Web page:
was binding on Leisnoi as a matter of law because, as
to Stratman and the Burtons, Leisnoi was lawfully
merged with Koniag at the time Koniag entered into the
Stratman Agreement. The court also found that there
existed genuine issues of material fact regarding
whether specific performance of the agreement was
appropriate and it denied summary judgment for specific
Following a trial on the issue of specific performance
in late 1988, the court reaffirmed its conclusion that
the Stratman Agreement was a valid contract which was
binding on Leisnoi. It determined that the language of
the demerger settlement, which stated that the merger
was void ab initio, did not bind Stratman and the
Burtons since they were not parties to the demerger
litigation, nor were they in privity with parties to
that litigation. It then granted specific performance
of the Stratman Agreement, ordering that Koniag and
Leisnoi convey by quitclaim deed the subsurface sand
and gravel rights and the surface estate rights to the
designated lands. Stratman was ordered to pay Leisnoi
a total of $233,099.50 for the surface estate and an
additional $1.00 per acre to Koniag for its subsurface
sand and gravel rights. The Burtons were similarly
ordered to pay Leisnoi $34,133.50 as agreed in the
settlement and an additional $1.00 per acre to Koniag
for the sand and gravel rights.11
The court also concluded that "Leisnoi, Inc. did not
act unreasonably in resisting performance of the
settlement agreement." It awarded the Burtons 25% of
the attorney's fees they requested, and it awarded
Stratman and Rice 25% of their averaged attorney's
fees. Lastly, the court ruled that no damages for
Leisnoi's breach of the Stratman Agreement could be
claimed for the period prior to the court's summary
judgment that Leisnoi was bound by that Agreement.
Leisnoi appeals the superior court's rulings that it is
bound by the Stratman Agreement and that specific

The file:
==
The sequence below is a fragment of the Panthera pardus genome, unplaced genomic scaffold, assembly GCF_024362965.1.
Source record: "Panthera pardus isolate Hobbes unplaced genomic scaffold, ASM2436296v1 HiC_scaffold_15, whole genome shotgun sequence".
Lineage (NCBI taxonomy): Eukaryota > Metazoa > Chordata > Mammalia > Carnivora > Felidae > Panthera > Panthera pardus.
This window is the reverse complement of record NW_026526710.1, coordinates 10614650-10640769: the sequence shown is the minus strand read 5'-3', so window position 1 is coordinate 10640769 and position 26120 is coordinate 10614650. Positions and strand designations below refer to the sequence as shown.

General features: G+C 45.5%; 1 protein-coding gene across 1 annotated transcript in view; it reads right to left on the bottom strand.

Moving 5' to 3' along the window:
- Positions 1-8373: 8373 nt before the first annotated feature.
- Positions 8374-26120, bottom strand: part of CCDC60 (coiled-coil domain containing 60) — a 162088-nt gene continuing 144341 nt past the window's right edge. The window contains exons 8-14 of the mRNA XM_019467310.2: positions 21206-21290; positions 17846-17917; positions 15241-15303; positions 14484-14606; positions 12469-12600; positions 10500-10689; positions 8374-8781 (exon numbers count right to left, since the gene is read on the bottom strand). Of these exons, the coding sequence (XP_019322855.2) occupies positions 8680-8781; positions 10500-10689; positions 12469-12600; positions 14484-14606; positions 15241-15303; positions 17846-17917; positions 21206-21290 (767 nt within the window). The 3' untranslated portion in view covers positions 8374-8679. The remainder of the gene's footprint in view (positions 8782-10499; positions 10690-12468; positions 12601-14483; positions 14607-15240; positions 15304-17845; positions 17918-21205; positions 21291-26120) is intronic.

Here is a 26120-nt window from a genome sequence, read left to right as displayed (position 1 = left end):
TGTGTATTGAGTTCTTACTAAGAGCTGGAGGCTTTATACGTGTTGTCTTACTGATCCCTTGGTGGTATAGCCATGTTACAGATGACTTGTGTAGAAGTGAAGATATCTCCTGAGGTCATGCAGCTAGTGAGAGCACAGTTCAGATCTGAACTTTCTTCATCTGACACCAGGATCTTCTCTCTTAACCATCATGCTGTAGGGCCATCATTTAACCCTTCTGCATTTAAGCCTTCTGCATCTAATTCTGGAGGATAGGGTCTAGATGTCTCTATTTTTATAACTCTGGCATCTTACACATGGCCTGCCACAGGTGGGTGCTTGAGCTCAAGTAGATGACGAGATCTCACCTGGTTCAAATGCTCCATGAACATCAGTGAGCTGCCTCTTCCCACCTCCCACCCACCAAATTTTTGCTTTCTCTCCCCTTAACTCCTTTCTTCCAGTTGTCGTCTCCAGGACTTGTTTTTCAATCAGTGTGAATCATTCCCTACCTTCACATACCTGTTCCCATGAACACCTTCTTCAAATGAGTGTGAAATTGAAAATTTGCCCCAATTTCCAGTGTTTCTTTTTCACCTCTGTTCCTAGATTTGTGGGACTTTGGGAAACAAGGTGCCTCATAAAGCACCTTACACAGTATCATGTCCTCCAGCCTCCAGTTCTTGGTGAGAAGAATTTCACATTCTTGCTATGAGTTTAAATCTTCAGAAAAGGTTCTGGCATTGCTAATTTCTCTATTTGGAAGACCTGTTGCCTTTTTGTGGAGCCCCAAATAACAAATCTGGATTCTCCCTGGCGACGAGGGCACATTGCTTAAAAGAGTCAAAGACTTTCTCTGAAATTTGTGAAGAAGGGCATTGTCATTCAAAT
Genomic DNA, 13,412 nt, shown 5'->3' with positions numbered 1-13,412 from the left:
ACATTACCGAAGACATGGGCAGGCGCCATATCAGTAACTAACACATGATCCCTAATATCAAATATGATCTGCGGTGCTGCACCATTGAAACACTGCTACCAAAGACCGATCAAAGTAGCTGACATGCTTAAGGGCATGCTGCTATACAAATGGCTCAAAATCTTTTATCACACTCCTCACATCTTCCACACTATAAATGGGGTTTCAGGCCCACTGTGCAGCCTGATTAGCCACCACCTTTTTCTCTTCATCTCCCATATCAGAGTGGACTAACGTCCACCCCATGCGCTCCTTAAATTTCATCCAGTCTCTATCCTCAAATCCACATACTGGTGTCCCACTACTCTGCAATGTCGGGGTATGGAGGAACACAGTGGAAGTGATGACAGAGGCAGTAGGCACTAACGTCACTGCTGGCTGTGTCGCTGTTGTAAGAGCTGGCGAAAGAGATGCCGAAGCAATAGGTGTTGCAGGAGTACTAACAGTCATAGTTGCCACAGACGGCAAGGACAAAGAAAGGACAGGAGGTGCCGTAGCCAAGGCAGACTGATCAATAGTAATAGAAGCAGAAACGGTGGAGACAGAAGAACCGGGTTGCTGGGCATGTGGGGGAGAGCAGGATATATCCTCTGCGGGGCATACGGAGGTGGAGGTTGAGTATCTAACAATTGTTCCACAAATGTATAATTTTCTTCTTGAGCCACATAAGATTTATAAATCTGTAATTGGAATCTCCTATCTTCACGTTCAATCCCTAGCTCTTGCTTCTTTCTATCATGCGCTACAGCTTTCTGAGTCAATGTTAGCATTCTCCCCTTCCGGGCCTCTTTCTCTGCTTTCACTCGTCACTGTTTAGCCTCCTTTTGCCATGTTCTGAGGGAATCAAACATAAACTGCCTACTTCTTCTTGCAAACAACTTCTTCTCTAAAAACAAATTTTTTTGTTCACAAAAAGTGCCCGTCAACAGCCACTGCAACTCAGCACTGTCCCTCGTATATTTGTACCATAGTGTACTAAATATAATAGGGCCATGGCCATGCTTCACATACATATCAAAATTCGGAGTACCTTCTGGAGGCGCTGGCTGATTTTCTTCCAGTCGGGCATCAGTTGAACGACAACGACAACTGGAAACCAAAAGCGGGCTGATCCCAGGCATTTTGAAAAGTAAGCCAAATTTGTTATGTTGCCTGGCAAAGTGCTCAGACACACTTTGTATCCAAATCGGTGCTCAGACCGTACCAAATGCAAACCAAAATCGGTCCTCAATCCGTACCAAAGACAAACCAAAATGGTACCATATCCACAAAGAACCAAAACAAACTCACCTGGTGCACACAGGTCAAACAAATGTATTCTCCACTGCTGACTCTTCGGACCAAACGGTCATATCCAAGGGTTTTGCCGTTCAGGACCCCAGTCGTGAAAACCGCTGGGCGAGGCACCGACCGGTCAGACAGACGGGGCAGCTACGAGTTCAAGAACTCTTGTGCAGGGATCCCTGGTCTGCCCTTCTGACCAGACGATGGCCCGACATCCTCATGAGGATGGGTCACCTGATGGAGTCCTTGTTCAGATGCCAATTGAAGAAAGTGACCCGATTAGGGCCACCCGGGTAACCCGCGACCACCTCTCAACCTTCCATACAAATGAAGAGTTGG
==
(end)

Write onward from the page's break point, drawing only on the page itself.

performance is an appropriate remedy. Rice appeals the
order to pay Koniag an additional $1.00 per acre for
sand and gravel rights to the land. Rice and the
Burtons appeal the trial court's conclusion that
Leisnoi did not act unreasonably in resisting
performance of the Stratman Agreement. Stratman, Rice
and the Burtons appeal the court's award of attorney's
fees. The Burtons appeal the court's denial of their
motion to modify the clerk's taxation of costs, and all
three parties appeal the ruling that no damages could
be claimed for the period prior to the court's entry of
II. STANDARD OF REVIEW
We have held that a "decision to specifically enforce a
contract is within the discretion of the trial court
and will be reversed on appeal only where it is against
the clear weight of the evidence." Hausam v. Wodrich,
574 P.2d 805, 809 (Alaska 1978). However, while we
will generally defer to the trial court's balancing of
equitable principles, we will review de novo the legal
foundations of the trial court's decision. See Hall v.
Add-Ventures, 695 P.2d 1081, 1087 (Alaska 1985)(grant
of specific performance presumes existence of valid
Under Alaska corporations law, when the state issued
the Koniag/Leisnoi certificate of merger, Koniag
received all of the rights, powers, interests and
obligations of Leisnoi.12 As the only surviving entity
of the merger, Koniag had actual authority to convey
rights to land and settle claims. Koniag took
precisely these actions when it entered into the
Stratman Agreement. Were these the only facts, the
likely result would be that Stratman and the Burtons
became entitled to receive the surface rights to the
disputed land that Leisnoi had selected before the
Leisnoi argues that Stratman's and the Burtons'
knowledge of the Shuravloff demerger litigation must
change this result. Leisnoi argues that the trial
court's conclusion that Leisnoi is bound by the
Stratman Agreement is not compatible with the court's
Finding of Fact No. 127. According to Leisnoi,
Stratman and the Burtons are not "innocent third
parties" because of their knowledge of the demerger
litigation and its potential effects. Leisnoi contends
that because Stratman and the Burton's are not
"innocent third parties,"Leisnoi ought not be bound by
the Stratman Agreement.
We agree that Stratman and the Burtons are not